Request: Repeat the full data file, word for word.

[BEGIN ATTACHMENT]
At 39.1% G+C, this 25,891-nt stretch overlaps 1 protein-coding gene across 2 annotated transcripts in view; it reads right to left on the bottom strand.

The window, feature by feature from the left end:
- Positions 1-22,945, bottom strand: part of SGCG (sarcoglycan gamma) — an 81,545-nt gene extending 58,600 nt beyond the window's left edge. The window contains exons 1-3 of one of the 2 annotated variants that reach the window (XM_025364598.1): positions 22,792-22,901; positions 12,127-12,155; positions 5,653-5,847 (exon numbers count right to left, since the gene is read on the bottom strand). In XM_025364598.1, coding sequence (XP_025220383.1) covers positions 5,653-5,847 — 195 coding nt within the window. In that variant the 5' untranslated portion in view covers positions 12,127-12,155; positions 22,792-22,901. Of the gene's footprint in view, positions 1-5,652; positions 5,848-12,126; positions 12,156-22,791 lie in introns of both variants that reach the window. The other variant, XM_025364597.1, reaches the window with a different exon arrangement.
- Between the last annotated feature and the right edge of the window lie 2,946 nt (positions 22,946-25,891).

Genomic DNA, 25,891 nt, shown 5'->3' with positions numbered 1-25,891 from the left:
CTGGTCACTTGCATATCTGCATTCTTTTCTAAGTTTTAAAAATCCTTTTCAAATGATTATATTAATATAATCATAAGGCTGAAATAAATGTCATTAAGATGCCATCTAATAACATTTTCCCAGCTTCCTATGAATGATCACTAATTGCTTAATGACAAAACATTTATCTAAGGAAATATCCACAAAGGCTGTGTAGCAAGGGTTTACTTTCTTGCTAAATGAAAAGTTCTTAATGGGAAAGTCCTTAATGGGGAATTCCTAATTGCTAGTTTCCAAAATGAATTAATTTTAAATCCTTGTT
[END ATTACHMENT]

At 39.1% G+C, this 25,891-nt stretch overlaps 1 protein-coding gene across 2 annotated transcripts in view; it reads right to left on the bottom strand.

The window, feature by feature from the left end:
- Positions 1-22,945, bottom strand: part of SGCG (sarcoglycan gamma) — an 81,545-nt gene extending 58,600 nt beyond the window's left edge. The window contains exons 1-3 of one of the 2 annotated variants that reach the window (XM_025364598.1): positions 22,792-22,901; positions 12,127-12,155; positions 5,653-5,847 (exon numbers count right to left, since the gene is read on the bottom strand). In XM_025364598.1, coding sequence (XP_025220383.1) covers positions 5,653-5,847 — 195 coding nt within the window. In that variant the 5' untranslated portion in view covers positions 12,127-12,155; positions 22,792-22,901. Of the gene's footprint in view, positions 1-5,652; positions 5,848-12,126; positions 12,156-22,791 lie in introns of both variants that reach the window. The other variant, XM_025364597.1, reaches the window with a different exon arrangement.
- Between the last annotated feature and the right edge of the window lie 2,946 nt (positions 22,946-25,891).

Genomic DNA, 25,891 nt, shown 5'->3' with positions numbered 1-25,891 from the left:
CTGGTCACTTGCATATCTGCATTCTTTTCTAAGTTTTAAAAATCCTTTTCAAATGATTATATTAATATAATCATAAGGCTGAAATAAATGTCATTAAGATGCCATCTAATAACATTTTCCCAGCTTCCTATGAATGATCACTAATTGCTTAATGACAAAACATTTATCTAAGGAAATATCCACAAAGGCTGTGTAGCAAGGGTTTACTTTCTTGCTAAATGAAAAGTTCTTAATGGGAAAGTCCTTAATGGGGAATTCCTAATTGCTAGTTTCCAAAATGAATTAATTTTAAATCCTTGTT